Cyberattacks are often straightforward—and easier to prevent than you think. The majority of cyberattacks begin with the attacker running scripts to find vulnerability in host systems and IP addresses and exploiting any weak points with malicious software. Once vulnerability is found—such as script finding the correct password to a known username—the attacker will then exploit that foothold and move laterally across the network, picking up data from data repositories as it moves along. Luckily, attacks such as these are common and can be tracked using sophisticated artificial intelligence tools.

Visual analytics tools can help users visualize data. Using machine learning to create different charts and graphs based on vast quantities of data, human analysts can see patterns in cybercriminal behavior more easily, such as physical locations, traffic, access points and even the timeline leading up to the attack. By looking for spikes of unusual activity in a graph, for example, analysts can focus on certain time frames and use other forms of data visualization to show which port an attacker is attacking from and which host they are attacking. This way, analysts can isolate the host device straight away rather than performing a costly system-wide shut down.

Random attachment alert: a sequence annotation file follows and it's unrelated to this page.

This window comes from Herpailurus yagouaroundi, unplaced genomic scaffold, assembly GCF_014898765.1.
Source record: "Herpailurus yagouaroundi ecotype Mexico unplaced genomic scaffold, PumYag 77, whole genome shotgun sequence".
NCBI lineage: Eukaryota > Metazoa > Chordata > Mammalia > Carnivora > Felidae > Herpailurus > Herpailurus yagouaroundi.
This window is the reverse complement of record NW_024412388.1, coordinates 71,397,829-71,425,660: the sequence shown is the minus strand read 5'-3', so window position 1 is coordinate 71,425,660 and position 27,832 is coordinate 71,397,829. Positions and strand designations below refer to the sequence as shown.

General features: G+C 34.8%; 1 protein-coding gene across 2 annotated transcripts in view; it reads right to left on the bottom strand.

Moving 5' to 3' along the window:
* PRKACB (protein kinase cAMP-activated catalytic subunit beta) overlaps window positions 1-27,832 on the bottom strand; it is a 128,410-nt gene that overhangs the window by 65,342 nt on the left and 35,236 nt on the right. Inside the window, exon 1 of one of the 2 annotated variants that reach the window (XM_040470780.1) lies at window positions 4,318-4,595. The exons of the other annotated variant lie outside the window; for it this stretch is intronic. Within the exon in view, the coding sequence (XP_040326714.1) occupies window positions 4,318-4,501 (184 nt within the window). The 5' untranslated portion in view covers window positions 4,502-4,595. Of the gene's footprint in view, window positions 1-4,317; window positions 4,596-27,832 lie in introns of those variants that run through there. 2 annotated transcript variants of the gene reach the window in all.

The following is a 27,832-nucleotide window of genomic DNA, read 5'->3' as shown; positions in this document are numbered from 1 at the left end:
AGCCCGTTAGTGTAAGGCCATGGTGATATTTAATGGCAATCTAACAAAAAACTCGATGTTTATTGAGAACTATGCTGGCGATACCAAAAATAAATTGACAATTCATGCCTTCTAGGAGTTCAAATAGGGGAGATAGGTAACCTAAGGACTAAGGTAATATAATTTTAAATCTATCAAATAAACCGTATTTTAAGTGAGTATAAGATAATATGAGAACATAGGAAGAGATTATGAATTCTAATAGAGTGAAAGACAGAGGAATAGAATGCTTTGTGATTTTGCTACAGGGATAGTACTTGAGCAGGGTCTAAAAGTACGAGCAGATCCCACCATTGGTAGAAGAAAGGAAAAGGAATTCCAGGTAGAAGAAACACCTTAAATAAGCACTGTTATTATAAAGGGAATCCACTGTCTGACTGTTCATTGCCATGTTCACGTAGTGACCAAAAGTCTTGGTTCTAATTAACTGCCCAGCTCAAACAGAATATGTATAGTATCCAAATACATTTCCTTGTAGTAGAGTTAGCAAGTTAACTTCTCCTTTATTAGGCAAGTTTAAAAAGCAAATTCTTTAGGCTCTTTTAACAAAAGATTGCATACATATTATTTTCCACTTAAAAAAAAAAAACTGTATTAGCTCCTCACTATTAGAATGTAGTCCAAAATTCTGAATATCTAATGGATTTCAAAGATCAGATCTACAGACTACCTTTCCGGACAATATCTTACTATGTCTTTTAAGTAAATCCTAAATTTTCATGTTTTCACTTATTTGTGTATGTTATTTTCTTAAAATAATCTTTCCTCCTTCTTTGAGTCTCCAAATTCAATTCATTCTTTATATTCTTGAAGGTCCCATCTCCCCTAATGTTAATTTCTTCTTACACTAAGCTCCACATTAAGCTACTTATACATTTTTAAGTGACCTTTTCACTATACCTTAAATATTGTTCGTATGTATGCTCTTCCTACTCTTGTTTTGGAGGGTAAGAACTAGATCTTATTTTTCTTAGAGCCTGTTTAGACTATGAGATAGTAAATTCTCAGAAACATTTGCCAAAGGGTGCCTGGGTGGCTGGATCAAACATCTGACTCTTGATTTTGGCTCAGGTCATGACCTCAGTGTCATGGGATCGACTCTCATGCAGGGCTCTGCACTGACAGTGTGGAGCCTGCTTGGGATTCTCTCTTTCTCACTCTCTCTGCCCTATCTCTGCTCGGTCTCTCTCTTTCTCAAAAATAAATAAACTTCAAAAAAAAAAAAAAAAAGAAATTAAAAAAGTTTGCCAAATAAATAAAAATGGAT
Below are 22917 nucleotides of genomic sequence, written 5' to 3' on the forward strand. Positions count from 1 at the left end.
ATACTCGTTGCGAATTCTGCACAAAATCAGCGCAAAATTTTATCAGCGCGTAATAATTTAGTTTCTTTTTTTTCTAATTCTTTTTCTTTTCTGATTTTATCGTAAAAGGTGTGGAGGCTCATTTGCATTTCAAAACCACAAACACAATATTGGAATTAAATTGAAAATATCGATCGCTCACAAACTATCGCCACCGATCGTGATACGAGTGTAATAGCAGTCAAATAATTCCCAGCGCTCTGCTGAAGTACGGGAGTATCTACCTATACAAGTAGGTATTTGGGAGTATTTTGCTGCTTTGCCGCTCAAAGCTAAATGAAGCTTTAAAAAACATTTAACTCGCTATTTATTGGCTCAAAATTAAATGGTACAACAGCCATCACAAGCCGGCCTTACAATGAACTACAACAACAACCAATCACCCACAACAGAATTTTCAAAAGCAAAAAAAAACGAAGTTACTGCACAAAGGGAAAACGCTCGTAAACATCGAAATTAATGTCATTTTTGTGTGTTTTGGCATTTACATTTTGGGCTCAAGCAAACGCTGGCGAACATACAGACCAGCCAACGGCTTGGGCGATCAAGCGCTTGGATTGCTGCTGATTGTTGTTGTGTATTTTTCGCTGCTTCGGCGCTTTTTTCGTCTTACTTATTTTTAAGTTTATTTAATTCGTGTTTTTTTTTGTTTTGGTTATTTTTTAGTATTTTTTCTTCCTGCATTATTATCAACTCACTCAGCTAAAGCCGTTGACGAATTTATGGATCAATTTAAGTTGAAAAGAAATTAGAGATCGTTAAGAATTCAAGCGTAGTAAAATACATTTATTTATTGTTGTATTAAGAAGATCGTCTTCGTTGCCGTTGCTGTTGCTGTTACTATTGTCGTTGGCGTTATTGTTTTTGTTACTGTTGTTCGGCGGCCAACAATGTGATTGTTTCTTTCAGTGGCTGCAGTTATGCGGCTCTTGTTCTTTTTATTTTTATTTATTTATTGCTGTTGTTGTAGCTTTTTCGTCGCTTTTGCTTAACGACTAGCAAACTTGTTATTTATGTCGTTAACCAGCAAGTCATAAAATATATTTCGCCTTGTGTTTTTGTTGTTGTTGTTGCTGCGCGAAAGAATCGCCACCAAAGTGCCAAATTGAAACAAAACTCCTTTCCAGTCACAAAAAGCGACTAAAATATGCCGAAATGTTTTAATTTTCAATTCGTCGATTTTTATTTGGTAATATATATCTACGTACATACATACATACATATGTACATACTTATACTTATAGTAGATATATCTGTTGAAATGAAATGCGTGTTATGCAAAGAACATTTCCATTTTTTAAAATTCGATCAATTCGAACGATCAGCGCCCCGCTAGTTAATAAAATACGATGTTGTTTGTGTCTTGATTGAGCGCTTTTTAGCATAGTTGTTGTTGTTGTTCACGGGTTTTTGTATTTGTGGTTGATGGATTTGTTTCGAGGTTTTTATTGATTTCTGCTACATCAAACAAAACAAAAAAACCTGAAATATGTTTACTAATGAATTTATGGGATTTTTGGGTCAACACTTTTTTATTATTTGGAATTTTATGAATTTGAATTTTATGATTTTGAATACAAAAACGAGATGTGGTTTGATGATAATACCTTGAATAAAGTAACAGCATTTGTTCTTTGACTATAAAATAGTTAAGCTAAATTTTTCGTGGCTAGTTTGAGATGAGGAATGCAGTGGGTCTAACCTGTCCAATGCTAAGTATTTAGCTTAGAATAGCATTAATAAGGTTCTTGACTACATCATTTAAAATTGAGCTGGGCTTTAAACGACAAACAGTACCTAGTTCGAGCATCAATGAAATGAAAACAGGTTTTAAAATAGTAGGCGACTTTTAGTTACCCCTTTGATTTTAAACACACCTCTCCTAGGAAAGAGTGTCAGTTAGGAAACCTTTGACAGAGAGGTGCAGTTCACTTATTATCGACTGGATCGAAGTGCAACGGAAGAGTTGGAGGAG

The visual analytics tool can also track data back in time. By focusing on the range of suspicious IP addresses identified earlier, analysts can also figure out if an attacker was interested in other hosts sometime in the past—a tool that can help analysts narrow down the source of the attack even more. Using this visual analytics tool, many organizations are now able to accomplish what used to take days in mere minutes.

Cyber risk is a challenge for the insurance industry. While cybersecurity remains a constantly evolving issue, it is the job of the insurance industry to help organizations, governments and individuals manage this risk—and while cyber risk will remain a major challenge for some time, the exploration of digital crimes will continue to shape future risk mitigation strategies.

Mitigating risk in general is a complex process. First, insurers must understand what they are covering—in the case of insuring a building, for example, information such as physical location of the building and what the building is made up of needs to be known. Second, insurers must figure out what risks the building will face—such as potential weather conditions. Third, insurers need to model the risk using the previous two pieces of information. Fourth, the insurers must make sure the risk is managed and mitigated—such as enforcing building codes. And last, insurers must make sure the risk is transferred.